Sergio has ink-pot eyes, girlish wrists.
He draws superheroes extremely well—
Avengers, Wolfman, El Toro Rojo,
any one wearing a mask. Monday nights
we drive to the art club meeting
in the cream-colored Sunbird
I bought with babysitting money.
I don't know how he ended up with his mom
in the South, just the two of them, but
I spend 9th grade sitting next to him,
translating a Georgia O'Keefe painting
into pastel chalk: a lily dusted with pollen.
One day during class, Sergio tells me he saw
his grandparents shot before his eyes
back in Colombia. The phrase sticks out
in his heavy accent, like a child repeating
something just overheard. After a few minutes,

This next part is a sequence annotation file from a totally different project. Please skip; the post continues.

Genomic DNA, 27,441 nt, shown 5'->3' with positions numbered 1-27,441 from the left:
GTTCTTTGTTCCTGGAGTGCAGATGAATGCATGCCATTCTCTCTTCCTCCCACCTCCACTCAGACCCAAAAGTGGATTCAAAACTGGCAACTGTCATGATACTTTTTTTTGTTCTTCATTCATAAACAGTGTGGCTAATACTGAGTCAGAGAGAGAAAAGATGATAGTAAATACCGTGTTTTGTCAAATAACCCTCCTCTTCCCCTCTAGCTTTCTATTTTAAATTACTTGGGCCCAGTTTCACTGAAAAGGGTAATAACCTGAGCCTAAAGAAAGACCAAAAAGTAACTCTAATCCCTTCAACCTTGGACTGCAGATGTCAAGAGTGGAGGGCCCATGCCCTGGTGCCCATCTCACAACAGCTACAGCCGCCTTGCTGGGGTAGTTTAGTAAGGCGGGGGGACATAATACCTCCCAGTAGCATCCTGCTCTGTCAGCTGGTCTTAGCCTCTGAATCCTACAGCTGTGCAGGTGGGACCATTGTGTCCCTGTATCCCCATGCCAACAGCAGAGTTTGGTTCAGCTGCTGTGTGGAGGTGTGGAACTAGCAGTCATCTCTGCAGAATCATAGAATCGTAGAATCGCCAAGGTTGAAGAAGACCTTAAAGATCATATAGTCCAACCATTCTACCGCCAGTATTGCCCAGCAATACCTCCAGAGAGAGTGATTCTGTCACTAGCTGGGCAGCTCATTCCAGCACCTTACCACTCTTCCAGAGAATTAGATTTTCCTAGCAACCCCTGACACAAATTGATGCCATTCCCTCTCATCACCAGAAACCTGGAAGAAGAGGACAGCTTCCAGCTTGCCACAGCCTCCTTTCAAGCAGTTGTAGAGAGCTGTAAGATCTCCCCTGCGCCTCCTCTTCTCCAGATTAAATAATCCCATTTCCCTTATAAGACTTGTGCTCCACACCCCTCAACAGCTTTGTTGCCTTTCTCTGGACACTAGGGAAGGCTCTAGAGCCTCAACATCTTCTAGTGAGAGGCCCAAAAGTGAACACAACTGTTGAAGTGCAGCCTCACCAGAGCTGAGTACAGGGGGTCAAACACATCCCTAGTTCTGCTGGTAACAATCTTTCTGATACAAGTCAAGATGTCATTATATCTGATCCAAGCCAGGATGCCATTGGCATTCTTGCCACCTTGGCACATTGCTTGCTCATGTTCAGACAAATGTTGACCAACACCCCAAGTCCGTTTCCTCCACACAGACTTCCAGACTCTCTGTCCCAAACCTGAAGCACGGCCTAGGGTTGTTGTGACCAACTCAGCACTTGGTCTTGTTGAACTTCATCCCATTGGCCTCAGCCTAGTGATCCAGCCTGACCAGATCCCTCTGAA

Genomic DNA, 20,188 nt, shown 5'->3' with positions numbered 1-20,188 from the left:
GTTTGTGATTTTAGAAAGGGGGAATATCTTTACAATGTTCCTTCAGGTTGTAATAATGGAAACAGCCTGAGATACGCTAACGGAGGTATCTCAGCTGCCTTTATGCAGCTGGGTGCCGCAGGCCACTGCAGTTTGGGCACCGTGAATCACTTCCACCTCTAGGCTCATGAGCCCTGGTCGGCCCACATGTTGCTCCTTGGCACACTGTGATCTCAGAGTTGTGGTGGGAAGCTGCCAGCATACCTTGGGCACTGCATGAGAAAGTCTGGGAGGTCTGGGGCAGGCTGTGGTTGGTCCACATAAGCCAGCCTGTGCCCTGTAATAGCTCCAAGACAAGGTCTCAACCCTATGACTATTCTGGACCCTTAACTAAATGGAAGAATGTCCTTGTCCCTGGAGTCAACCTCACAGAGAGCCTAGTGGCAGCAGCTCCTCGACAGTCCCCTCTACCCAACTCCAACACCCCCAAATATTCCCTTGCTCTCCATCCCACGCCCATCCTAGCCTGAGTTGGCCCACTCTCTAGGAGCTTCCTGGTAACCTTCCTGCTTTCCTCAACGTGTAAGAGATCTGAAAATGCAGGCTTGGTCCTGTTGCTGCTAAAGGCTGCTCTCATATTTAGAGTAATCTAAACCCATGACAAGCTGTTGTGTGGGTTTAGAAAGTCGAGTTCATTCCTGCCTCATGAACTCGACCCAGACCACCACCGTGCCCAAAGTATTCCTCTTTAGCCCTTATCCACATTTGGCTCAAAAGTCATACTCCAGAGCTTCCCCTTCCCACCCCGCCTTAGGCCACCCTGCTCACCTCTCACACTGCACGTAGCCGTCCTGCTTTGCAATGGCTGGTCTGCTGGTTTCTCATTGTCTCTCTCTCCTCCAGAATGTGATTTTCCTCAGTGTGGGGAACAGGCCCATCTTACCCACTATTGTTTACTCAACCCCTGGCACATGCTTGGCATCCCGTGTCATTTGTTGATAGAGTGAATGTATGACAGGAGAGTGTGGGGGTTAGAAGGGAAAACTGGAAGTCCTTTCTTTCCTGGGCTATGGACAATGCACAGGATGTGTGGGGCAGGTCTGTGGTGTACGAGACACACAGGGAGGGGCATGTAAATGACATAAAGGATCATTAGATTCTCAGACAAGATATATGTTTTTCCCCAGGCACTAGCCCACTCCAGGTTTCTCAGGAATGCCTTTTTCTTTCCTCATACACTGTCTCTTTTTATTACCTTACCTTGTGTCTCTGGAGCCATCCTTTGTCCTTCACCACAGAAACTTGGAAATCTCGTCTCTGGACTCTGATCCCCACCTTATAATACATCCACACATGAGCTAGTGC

we go back to our drawings.
In the evenings that year I sign my name
to stock letters sent by Amnesty International
and mail them to faraway dictators
of the 1990s: Mubarak, Mobutu, Marcos.
All the while a quarter of a tank away,
at the School of the Americas (now the
Western Hemispheres Institute for Security
Cooperation) hundreds of Colombian
soldiers train in truth extraction,
how to intimidate, the best ways
to torture. In the yearbook,
I list my hobbies: poetry
and human rights. I have yet
to draw a picture of anything
from life—the art teacher seems
disappointed that Sergio and I
are mere copyists. After graduation,
Sergio finished a year
of art school in Chicago,
got cancer and died.
I guess I had a crush on him
when we were fourteen,
and I sat next to him,
copying those sexual flowers.
One has to start somewhere.
Just start: before my eyes could see,
I drew things like that lily.